Robert F. Kennedy Jr. Says Americans Are ‘Voting Out of Fear’


Robert F. Kennedy Jr. sought to make the case on Sunday that he can do something no third-party or independent candidate has come close to doing in modern U.S. history: win a presidential election. Although polls show him far behind, both major-party campaigns, those of President Biden and former President Donald J. Trump, view Mr. Kennedy as a potential spoiler.

Speaking at a rally on Long Island outside New York City, Mr. Kennedy cited polls that he said his campaign had conducted, showing him winning in two scenarios: one in which he faced only Mr. Biden without Mr. Trump in the race, and one in which he faced Mr. Trump without Mr. Biden.

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The reason he is behind in a three-way race, he maintained, is that “so many Americans are voting out of fear.”

“Their only strategy is to try to keep me off the ballot and then to make everybody terrified of Donald Trump,” he said of Democrats, “and on the other side, they do the same thing,” he added of Republicans. “When somebody is telling you to vote out of fear, they are trying to manipulate you into abandoning your values,” he said.

Mr. Kennedy acknowledged to the crowd in Holbrook, N.Y., that Mr. Biden and Mr. Trump differed in numerous ways.

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“If you look at their personalities, their dispositions, their presentation, their ideology, their approach to life, their interactions with other people, there’s a huge, huge difference,” he said.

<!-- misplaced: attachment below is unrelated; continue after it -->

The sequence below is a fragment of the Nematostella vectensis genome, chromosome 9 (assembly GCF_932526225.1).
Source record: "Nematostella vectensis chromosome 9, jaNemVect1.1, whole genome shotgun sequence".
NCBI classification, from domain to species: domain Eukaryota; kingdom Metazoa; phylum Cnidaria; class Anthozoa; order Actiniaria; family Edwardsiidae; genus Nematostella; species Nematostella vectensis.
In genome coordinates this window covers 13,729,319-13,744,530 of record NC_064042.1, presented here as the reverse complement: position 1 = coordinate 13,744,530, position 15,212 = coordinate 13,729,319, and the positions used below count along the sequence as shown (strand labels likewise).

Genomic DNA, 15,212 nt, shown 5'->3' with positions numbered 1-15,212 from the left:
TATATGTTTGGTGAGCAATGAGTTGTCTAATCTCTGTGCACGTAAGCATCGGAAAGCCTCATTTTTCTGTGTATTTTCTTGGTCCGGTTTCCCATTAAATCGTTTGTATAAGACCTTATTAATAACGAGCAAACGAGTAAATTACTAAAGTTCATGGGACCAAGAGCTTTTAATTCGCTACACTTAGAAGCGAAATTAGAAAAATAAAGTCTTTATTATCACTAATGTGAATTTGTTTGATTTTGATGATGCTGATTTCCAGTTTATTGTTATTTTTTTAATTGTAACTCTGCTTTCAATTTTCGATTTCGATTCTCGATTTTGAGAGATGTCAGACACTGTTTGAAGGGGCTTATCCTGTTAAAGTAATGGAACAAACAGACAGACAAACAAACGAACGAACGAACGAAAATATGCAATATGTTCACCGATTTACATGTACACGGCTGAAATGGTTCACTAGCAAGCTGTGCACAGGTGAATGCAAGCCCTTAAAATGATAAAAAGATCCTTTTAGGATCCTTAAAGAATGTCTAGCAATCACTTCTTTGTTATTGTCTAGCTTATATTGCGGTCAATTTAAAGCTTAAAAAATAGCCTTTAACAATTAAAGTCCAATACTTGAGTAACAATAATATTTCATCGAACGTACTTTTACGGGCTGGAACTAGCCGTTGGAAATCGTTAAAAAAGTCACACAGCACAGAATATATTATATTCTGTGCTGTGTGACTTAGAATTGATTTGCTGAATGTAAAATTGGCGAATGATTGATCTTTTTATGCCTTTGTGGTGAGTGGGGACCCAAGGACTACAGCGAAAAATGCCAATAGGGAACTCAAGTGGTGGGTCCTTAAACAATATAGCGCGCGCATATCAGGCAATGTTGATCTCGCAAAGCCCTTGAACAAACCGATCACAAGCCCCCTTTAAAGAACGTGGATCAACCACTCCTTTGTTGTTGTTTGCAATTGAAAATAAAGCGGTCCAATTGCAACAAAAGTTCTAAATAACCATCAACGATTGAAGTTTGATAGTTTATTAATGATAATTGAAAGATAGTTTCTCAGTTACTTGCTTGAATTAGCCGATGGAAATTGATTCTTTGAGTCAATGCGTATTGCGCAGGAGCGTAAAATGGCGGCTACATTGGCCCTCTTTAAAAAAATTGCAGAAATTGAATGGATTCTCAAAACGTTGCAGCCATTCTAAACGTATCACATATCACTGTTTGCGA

But he argued that issues on which Mr. Biden and Mr. Trump held starkly different positions — like abortion, border security, guns and transgender rights — were “culture war issues” that “are used to divide us all.” He said that on the national debt and chronic disease — issues he called “existential for our country” — their positions weren’t materially different.

In discussing the prevalence of chronic disease, Mr. Kennedy lamented the United States’ disproportionately high death rate from the coronavirus compared with the death rate experienced by other developed countries, a disparity attributable in part to the comparatively low uptake of vaccines that Mr. Kennedy has campaigned against.

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He suggested — in contradiction of scientific evidence of the safety and efficacy of Covid vaccines, and data showing higher death rates in states with lower vaccination rates — that the nation’s poor Covid performance was a mark against vaccines.

“Whatever we’re doing, whatever we did, it was wrong,” Mr. Kennedy said, referring to vaccine mandates, lockdowns and other pandemic responses.

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